7.1/10
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Marley & Me (2008)

A family learns important life lessons from their adorable, but naughty and neurotic dog.

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(screenplay), (screenplay) | 1 more credit »
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2 wins & 4 nominations. See more awards »

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Lucy Merriam ...
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Storyline

After their wedding, newspaper writers John and Jennifer Grogan move to Florida. In an attempt to stall Jennifer's "biological clock", John gives her a puppy. While the puppy Marley grows into a 100 pound dog, he loses none of his puppy energy or rambunctiousness. Meanwhile, Marley gains no self-discipline. Marley's antics give John rich material for his newspaper column. As the Grogans mature and have children of their own, Marley continues to test everyone's patience by acting like the world's most impulsive dog. Written by Ken Miller <wkmiller704@yahoo.com>

Plot Summary | Plot Synopsis

Taglines:

Heel the love See more »

Genres:

Comedy | Drama | Family

Motion Picture Rating (MPAA)

Rated PG for thematic material, some suggestive content and language | See all certifications »

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Details

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Release Date:

25 December 2008 (USA)  »

Also Known As:

Marley and Me  »

Filming Locations:

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Box Office

Budget:

$60,000,000 (estimated)

Opening Weekend:

$36,367,586 (USA) (26 December 2008)

Gross:

$143,151,473 (USA) (24 April 2009)
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Company Credits

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Aspect Ratio:

2.35 : 1
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Did You Know?

Trivia

John Grogan: The original book's author appears as the Cocker Spaniel owner in the dog training class. See more »

Goofs

In the first scene in the their house, Jennifer is reading John's column, an ad on the back page has discount misspelled "diccount". See more »

Quotes

Colleen: I made a picture of me and Marley, Mommy wrote what I said Dear Marley I'll never forget you forever and there's kisses and hugs
John Grogan: That's pretty, why don't you put it there
[on the blanket covering Marley]
Conor: Dear Marley I love you more than anything in the whole world, I hope you like heaven and have lots of things to chew on, your brother Connor Richard Grogan
John Grogan: That's a good one.
Jennifer Grogan: Patrick do you want to say something?
Patrick: No.
Jennifer Grogan: I want to give him something
[takes off her necklace, to John]
Jennifer Grogan: your Dad gave me ...
[...]
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Connections

Referenced in American Dad!: Old Stan in the Mountain (2012) See more »

Soundtracks

Lithium
Written by Kurt Cobain
Performed by Bruce Lash
Courtesy of CD Baby
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Frequently Asked Questions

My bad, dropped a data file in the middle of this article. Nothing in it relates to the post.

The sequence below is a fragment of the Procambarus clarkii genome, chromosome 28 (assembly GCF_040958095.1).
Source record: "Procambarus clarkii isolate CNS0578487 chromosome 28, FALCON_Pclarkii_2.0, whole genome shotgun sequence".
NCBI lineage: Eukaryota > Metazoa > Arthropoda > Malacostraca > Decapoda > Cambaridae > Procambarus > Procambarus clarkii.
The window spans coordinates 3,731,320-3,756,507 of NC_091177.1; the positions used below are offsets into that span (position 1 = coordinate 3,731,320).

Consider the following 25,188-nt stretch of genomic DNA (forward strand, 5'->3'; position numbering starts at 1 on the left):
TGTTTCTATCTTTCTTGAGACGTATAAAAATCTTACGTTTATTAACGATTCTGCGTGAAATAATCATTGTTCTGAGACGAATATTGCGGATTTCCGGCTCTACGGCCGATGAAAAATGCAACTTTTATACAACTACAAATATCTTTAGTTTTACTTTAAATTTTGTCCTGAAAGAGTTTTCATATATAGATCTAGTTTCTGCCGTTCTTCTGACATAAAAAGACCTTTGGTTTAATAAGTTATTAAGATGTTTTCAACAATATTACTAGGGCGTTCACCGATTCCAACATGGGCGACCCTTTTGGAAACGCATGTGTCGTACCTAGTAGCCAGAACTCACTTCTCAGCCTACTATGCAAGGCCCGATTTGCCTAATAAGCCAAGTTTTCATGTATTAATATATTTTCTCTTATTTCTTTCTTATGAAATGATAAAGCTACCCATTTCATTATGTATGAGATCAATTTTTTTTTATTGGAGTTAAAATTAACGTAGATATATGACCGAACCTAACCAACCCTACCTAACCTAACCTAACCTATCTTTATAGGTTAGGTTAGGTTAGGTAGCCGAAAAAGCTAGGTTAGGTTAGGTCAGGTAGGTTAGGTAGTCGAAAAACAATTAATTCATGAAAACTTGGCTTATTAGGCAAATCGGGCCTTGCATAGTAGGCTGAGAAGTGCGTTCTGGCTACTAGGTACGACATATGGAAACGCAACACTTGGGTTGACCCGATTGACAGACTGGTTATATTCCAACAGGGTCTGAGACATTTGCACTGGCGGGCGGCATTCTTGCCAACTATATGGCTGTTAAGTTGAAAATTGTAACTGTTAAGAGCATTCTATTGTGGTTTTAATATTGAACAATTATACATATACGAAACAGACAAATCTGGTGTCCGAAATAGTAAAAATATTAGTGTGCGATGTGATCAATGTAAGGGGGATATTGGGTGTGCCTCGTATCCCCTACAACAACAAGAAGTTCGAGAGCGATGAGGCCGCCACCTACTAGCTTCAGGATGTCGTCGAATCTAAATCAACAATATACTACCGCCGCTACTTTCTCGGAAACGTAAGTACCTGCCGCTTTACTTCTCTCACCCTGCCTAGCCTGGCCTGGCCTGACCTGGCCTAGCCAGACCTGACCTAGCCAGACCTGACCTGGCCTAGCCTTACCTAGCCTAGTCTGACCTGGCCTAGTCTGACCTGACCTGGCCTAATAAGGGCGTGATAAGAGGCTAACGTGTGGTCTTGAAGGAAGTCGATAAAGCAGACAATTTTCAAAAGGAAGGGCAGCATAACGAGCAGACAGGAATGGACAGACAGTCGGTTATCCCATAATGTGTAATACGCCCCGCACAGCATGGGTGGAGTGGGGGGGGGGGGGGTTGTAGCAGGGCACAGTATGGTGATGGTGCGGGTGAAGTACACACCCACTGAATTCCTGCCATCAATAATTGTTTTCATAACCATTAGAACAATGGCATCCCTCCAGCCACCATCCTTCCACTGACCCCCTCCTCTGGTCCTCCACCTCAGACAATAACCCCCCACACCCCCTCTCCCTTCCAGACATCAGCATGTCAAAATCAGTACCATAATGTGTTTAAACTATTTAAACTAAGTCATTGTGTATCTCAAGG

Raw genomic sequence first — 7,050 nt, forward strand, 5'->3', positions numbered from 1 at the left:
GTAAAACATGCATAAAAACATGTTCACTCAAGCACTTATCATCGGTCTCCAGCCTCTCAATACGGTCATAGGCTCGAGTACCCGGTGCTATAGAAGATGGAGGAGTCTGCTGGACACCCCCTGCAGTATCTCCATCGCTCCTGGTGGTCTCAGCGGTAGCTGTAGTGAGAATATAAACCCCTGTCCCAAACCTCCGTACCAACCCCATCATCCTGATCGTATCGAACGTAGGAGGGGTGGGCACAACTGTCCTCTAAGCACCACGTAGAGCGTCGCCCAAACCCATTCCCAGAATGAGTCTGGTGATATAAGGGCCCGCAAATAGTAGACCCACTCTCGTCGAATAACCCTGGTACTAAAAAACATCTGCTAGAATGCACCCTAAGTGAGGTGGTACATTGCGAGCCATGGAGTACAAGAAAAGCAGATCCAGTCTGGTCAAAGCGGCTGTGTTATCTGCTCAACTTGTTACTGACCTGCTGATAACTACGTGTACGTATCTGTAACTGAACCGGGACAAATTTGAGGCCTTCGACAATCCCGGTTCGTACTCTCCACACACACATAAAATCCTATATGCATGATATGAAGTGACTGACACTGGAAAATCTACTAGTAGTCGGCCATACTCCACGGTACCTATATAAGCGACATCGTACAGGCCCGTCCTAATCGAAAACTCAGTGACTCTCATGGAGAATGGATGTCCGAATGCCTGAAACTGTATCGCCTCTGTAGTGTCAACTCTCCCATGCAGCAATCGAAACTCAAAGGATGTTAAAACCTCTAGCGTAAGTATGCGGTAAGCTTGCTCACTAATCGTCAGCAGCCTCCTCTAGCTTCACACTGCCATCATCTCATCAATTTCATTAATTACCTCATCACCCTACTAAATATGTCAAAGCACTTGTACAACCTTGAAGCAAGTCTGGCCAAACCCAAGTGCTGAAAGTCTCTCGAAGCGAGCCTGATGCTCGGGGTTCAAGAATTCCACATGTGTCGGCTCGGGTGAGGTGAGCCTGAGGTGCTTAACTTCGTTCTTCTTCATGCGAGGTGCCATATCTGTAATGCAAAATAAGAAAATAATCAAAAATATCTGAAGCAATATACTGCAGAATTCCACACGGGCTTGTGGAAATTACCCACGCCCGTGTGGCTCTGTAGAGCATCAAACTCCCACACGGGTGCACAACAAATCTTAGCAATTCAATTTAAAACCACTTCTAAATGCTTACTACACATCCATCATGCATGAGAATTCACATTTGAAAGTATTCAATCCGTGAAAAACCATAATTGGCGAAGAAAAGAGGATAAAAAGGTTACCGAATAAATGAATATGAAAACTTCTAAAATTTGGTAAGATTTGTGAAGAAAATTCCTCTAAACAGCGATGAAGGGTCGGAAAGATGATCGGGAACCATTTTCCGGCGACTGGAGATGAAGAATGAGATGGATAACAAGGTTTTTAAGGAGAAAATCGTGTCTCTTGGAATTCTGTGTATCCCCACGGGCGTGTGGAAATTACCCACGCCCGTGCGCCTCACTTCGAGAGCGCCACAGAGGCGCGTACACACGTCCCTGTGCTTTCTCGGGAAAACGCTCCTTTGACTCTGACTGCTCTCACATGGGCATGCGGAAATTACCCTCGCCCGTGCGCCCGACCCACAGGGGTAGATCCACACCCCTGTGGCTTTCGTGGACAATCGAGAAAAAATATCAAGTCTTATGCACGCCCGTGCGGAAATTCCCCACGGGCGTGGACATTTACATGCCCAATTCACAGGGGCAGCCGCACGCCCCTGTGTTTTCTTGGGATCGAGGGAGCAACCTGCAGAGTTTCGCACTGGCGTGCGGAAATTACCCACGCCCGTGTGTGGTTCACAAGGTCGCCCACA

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User Reviews

 
Surprisingly Good
28 December 2008 | by (United States) – See all my reviews

When I first saw the previews for Marley and Me, I thought, ugh, another desperate attempt by Jennifer Aniston to resuscitate her career. I used to be a huge Aniston fan back in the "Friends" days, but it's been years since I've seen any of her movies. And as for Owen Wilson, he always seemed like a goof who rode on the wave of his older brother's success. This movie proved me wrong on both counts.

Marley and Me is about a dog, definitely, but it's just as much about a man (John Grogan, played by Wilson), his wife (Jenny, played by Aniston), and his growing family. The film follows John from his wedding night to the peak of his journalism career a dozen years later, years that are chronicled in his weekly columns for a Florida newspaper. Marley, the lovable but horribly destructive yellow lab, enters his life as a puppy, in an attempt to prepare him and his wife for future children. The dog, as expected, tears apart the house, makes wild escapes, humps the dog trainer, and lovably terrorizes other people. But the film effectively intersperses those episodes with tender, sincere moments of human/dog bonding. Marley is there to comfort Jenny when her husband cannot, adjusts to the children as they grow older, and intrudes on the family's most private moments. He is a constant, and at times, annoying presence, but Marley underscores the emotional tone of the film without dominating it.

Similarly, both Wilson and Aniston deliver understated performances that convey the ups-and-downs of any marriage. While it is the bond between John and Marley that the film explores most deeply, Jenny provides the link between dog, family, and children. In the end, she realizes what Marley has become, and what he has always been, to the two of them. The film's overall tone - light, humorous, but at times very real - builds up to an ending that is surprisingly moving.

Marley and Me is a tender-hearted, easy-going film that will appeal to any dog-lover. But it will also, I think, appeal to anyone who can look back on his or her life and trace a common thread through each passing year. A beloved pet, like Marley, has that unique capability. I wish I could thank my own dog for that. But, as one of the children in the movie tearfully says, I'm sure he already knows.


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